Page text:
She isn’t in the mood to accept that apology. Why, she asks me, did he tell her she couldn’t be sitting there if he hadn’t seen her earlier? How did he know she hadn’t bought something earlier? That apology don’t mean a thing. One thing’s for sure: she ain’t gonna be buyin’ no breakfast at this McDonalds from now on.

    I suggest that maybe from now on, she’ll be fine whether she buys anything or not. He’ll surely remember her from this morning’s encounter and leave her alone.

    No, baby, she ain’t gonna go back in there for nothin’, not with his attitude. And he’s gone and tried to put that attitude on her. And here she got up this morning feeling full of joy. She was in church yesterday till five o’clock – yes, sir – five o’clock, because everybody was feeling too good to go home. They was standin’ and kneelin’ and talkin’ in tongues and laughin’ and cryin’ and everybody went home full of joy. She woke up this morning still full of joy, and then he shows up with his attitude. Well, she is not gonna let him ruin her morning. Ain’t nobody gonna take her joy away.

    Lilly is still picking up steam.

    You can’t have a heart full of joy and have the attitude he has, no, sir. That’s the devil workin’. He don’t want no joyful hearts, he can’t do his work in joyful hearts. God don’t want people with nasty hearts. He wants people with good hearts.

    There are about a half-dozen people at the stop now. Most have come from McDonalds. A couple have come from one of the Rapid Rides. One of them is a young girl with black frame glasses and a white hoodie. She steps closer to Lilly and tells her God wants everybody’s heart, and He can change those nasty hearts.

    That’s right, baby, that’s right, Lilly responds. She knows that’s right because she used to have a heart like that. But her heart changed when they put her in the water. She could see how clear the water was and the fish swimmin’ around her feet, and when they put her down, her heart changed. She felt so good, she didn’t want to get back up. They had to lift her up and haul her out of there.

    Her heart came out soft, just like the lining on her coat here. (She opens her coat to show the plush.) It made her heart soft, so she could feel other people’s pain. And she can feel her own pain, too, like she did this morning with that manager and his attitude.

    But God takes care of his own, she continues. You put yourself in God’s hands and ain’t nobody can touch you. They can go around you, but they can’t touch you. You can’t mess with God’s people and get away with it. You wait. Somethin’ bad is gonna happen to that manager today because he tried messin’ with one of God’s own. You don’t mess with God’s people and get away with it, no, sir. There’s gonna be a reckonin’ today, and he's brought it on himself.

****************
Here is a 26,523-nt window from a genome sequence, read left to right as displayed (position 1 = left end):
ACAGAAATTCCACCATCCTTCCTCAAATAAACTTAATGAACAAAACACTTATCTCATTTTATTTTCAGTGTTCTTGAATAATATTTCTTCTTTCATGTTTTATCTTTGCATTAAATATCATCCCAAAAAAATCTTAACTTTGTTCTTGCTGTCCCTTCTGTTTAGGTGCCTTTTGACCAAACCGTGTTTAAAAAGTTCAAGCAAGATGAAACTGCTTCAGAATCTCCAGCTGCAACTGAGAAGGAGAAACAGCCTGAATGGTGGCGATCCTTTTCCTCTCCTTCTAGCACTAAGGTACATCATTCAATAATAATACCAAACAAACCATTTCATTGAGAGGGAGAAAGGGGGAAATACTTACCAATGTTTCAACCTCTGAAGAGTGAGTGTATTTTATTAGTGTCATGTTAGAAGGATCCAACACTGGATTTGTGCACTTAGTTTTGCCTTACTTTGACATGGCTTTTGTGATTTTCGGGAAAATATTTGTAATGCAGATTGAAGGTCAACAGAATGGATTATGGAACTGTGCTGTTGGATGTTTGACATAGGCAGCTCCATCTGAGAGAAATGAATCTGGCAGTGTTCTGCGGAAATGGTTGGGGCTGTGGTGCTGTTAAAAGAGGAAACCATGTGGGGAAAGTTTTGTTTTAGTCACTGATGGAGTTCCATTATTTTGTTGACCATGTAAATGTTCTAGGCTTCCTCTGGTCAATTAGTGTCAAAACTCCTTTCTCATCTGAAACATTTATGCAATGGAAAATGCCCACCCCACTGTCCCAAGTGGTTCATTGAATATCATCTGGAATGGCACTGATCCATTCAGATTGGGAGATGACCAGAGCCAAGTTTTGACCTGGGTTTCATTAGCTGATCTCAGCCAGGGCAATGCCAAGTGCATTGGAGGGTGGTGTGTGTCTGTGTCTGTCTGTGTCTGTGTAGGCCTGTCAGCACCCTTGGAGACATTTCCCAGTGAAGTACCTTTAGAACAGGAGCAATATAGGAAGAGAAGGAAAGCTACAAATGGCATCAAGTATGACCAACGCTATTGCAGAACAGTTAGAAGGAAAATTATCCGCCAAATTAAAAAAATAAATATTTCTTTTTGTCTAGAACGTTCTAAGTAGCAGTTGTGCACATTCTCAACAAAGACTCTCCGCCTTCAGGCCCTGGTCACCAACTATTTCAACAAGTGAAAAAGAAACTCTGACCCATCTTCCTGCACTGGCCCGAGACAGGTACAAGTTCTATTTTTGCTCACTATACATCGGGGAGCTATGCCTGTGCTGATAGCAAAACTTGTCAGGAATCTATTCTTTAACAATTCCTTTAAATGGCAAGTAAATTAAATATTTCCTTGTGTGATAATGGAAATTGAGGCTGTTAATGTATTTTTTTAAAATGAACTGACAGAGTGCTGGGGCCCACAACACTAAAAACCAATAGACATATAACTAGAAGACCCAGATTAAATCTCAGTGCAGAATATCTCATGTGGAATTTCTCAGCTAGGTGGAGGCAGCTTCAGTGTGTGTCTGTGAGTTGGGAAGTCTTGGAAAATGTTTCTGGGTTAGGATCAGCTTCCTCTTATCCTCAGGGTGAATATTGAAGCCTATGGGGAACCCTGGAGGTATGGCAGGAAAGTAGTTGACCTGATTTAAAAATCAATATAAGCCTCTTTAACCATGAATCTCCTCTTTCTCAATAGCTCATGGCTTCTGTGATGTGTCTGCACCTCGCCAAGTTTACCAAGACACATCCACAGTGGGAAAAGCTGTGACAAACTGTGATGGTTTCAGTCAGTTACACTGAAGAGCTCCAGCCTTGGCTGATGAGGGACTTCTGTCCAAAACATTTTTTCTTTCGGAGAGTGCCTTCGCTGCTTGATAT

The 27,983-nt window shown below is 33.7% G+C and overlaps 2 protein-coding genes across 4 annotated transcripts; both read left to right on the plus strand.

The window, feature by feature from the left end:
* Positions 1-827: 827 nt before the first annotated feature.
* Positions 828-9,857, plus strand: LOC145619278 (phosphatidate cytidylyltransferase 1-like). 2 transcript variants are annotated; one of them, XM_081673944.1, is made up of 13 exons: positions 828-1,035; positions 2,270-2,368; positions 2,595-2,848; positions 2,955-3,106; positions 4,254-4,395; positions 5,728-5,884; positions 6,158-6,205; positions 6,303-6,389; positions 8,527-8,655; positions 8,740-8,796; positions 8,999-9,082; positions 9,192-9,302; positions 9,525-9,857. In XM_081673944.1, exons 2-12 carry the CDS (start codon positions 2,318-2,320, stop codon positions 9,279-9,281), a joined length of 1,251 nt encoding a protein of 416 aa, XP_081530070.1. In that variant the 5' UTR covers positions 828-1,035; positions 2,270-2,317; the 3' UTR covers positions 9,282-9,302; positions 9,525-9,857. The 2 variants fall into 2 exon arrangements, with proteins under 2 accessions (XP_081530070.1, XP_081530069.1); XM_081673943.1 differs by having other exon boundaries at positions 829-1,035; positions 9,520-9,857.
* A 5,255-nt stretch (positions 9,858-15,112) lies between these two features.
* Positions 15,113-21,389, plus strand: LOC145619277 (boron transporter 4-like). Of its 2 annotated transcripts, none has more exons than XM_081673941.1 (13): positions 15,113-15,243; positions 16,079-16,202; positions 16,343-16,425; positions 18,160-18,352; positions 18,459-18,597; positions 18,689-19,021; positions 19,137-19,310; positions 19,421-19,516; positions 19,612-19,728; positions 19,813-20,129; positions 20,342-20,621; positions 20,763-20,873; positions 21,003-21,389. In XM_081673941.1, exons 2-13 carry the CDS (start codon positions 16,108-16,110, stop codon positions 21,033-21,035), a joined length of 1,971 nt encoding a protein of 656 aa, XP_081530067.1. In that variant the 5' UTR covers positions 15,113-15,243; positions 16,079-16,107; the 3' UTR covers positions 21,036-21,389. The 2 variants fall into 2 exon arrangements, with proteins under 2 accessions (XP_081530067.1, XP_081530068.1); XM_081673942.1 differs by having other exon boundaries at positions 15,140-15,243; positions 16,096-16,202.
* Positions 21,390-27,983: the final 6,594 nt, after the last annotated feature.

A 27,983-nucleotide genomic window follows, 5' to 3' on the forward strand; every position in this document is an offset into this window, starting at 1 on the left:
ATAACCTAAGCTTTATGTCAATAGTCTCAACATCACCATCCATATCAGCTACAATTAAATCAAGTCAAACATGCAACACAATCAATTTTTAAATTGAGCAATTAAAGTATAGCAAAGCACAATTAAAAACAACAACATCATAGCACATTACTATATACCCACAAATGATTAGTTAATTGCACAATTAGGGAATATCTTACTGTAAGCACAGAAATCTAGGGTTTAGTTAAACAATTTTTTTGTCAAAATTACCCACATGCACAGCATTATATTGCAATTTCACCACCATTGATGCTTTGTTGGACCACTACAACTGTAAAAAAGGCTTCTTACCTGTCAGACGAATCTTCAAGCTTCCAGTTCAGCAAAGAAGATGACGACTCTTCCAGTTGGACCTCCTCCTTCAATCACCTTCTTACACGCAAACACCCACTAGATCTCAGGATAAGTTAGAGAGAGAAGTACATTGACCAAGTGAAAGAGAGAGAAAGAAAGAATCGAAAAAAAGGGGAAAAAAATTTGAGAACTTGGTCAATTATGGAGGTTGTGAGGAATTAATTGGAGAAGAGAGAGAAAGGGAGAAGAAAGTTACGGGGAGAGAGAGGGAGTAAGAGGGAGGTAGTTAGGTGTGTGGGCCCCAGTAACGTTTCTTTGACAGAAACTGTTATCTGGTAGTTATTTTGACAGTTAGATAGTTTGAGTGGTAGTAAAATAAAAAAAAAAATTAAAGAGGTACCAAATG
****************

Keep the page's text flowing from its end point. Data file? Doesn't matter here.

Lilly sounds like she’s just seen the glory of the coming of the Lord.

    The bus arrives. We board and take our seats. I sit almost directly across from Lilly. Her eyes are still flashing, but it seems she’s gotten most of it out of her system.

    When she exits, she tells folks ya’ll have a good day now, just like she always does. She reaches over and touches me on the forearm when she says this, which is not something she does every day, or ever before.

    I have little doubt the manager will find himself dealing with some unexpected unpleasantness today. I am less sure it will be because he messed with one of God’s people than I am it will be because he’s the manager of the McDonalds at the corner of Central and Yale. I figure he did bring that last one on himself.

    *Real name changed.

    Sunday, December 06, 2009

    BUS STORY # 162 (Please Show ID)

    ABQ RIDE provides a variety of bus passes – for UNM students, CNM students, other college or vocational school students, grade school/junior high/high school students, and “Honored Citizens” (riders 62 and older, or folks with impaired mobility).

    Recently, the buses have been equipped with a new fare box which does a couple of things.

    One is to allow riders to purchase one, two, or three-day passes right there on the bus.

    The other is to register which passes are being used by riders as they board the bus.

    The driver captures this data by punching in a number on a remote keypad which corresponds to the pass being shown by the boarder. A UNM pass, for example, might be assigned to number eight, a CNM pass to number three, and so forth. I’m assuming the idea is to get a good fix on pass usage and rider demographics.

    The new fare box has one less than endearing feature, however. Every time the driver punches in a number, an automated female voice insists that the boarder “Please show ID.”

    So, as happened the other day at a particularly busy stop, the boarding of several riders provides all of us with this experience: “Please show ID. Please show ID. Please show ID. Please show ID. Please show ID. Please show ID.”

    “Doesn’t that drive you crazy?” asked the guy sitting in front and across from the driver.

    “Yeah,” the driver replied, “but there’s nothing we can do about it.”

    Directly behind the driver, a small kid looked up at his mother with a mischievous grin and started singsonging, “Please show ID, please show ID, please show ID . . . ”

    The photo at the top of this story is posted with the kind permission of Shawn Bennear. You can see this photo and many others on Shawn's website:
    Shawn's website, an obvious labor of love, is an extensive treatment of the Tampa Bay transit system (where he works now) with a link to another extensive treatment of the Pittsburg Transit system (where he worked then). Lots of great photos, too.